There are a few reasons that the sound of metal musical instrument 
strings become dead and thuddy as they get older --- but by far 
the main offender is the accumulation of finger oil, dirt and 
other crud in the string's windings that builds up over time.

Boiling removes most of this crud and dramatically brightens the
tone, often to near-new sound.

Simply coil stings in a coffee can or other pot that you don't 
mind getting dirty (you'd be surprised how much grime boils out 
sometimes) and boil hard for five or ten minutes. I've never had 
this boiling process harm strings in any way. While still hot and 
wet, wipe them down thoroughly with a cloth (protect your hands 
with leather gloves). Make sure the strings are amply dry before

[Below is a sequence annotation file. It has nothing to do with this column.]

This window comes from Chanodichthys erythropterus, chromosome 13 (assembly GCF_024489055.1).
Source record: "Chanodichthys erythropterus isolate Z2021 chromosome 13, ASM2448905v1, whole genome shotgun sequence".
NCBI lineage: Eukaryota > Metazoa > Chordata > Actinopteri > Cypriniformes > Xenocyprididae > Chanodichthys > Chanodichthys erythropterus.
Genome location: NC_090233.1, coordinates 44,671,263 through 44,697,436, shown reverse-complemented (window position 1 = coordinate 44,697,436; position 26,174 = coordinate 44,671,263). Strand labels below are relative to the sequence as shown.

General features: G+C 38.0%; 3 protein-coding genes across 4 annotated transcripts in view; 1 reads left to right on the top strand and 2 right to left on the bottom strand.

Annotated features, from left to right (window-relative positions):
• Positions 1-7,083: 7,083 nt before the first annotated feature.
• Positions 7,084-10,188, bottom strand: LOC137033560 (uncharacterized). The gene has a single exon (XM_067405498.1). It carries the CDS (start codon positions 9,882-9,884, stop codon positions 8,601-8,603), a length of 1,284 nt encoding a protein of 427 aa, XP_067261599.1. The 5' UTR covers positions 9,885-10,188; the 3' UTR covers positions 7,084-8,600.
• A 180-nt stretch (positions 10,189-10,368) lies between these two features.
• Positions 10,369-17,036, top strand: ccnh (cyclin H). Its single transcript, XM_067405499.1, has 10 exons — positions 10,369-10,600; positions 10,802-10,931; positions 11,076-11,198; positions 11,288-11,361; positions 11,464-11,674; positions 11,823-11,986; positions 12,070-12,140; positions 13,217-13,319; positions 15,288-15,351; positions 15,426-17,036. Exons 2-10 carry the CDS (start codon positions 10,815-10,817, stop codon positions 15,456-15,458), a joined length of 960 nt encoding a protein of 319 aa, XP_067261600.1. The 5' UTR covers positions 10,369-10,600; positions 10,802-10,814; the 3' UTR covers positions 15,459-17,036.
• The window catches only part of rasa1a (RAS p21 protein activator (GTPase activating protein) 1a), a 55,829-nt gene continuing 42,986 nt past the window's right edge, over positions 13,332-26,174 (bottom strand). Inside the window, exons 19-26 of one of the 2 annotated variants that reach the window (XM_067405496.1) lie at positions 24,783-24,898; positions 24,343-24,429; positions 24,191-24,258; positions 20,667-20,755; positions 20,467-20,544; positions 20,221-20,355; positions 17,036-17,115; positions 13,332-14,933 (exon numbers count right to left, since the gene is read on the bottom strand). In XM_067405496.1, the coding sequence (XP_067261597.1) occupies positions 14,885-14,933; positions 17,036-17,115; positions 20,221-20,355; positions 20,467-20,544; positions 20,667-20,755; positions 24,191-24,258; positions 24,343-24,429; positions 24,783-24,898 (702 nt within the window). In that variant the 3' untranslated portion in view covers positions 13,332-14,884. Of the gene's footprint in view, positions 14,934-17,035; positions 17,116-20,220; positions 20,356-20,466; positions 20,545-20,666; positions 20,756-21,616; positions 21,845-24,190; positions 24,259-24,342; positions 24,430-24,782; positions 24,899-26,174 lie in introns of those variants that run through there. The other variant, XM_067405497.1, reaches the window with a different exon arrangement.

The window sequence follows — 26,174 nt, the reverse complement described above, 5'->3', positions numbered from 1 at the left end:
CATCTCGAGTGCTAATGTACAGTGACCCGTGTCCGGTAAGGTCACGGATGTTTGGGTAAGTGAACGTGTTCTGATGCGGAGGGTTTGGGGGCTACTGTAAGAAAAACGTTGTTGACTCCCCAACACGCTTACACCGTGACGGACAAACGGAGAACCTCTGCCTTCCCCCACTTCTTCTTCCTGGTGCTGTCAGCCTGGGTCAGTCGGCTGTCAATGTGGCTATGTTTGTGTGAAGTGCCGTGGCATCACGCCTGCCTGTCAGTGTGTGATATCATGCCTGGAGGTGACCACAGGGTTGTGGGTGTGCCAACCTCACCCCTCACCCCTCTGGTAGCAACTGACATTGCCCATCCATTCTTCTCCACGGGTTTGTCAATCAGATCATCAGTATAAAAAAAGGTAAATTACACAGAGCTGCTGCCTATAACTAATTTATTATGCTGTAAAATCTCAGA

This boiling method, which only works for wound strings (it has no 
effect on plain, un-wound strings which don't have winding-grooves 
for crud to hide), is nothing new, but in every case I've ever 
tried it over the years, it greatly improves the tone.

I've read some postings on the internet that claim boiling strings 
dosen't work -- Huh!!? -- I don't understand why anyone would 
claim this, the "before & after" difference being SO remarkable. 
Another claim is that any improvement caused by boiling is 
short-lived --- I have never found this to be the case. Makes me 
think these people never really tried boiling strings. In any 
event, the "proof is in the pudding" -- try it! - there's little 
to lose and a whole lot to be gained. Brightens the sound right up.

Dennis Havlena

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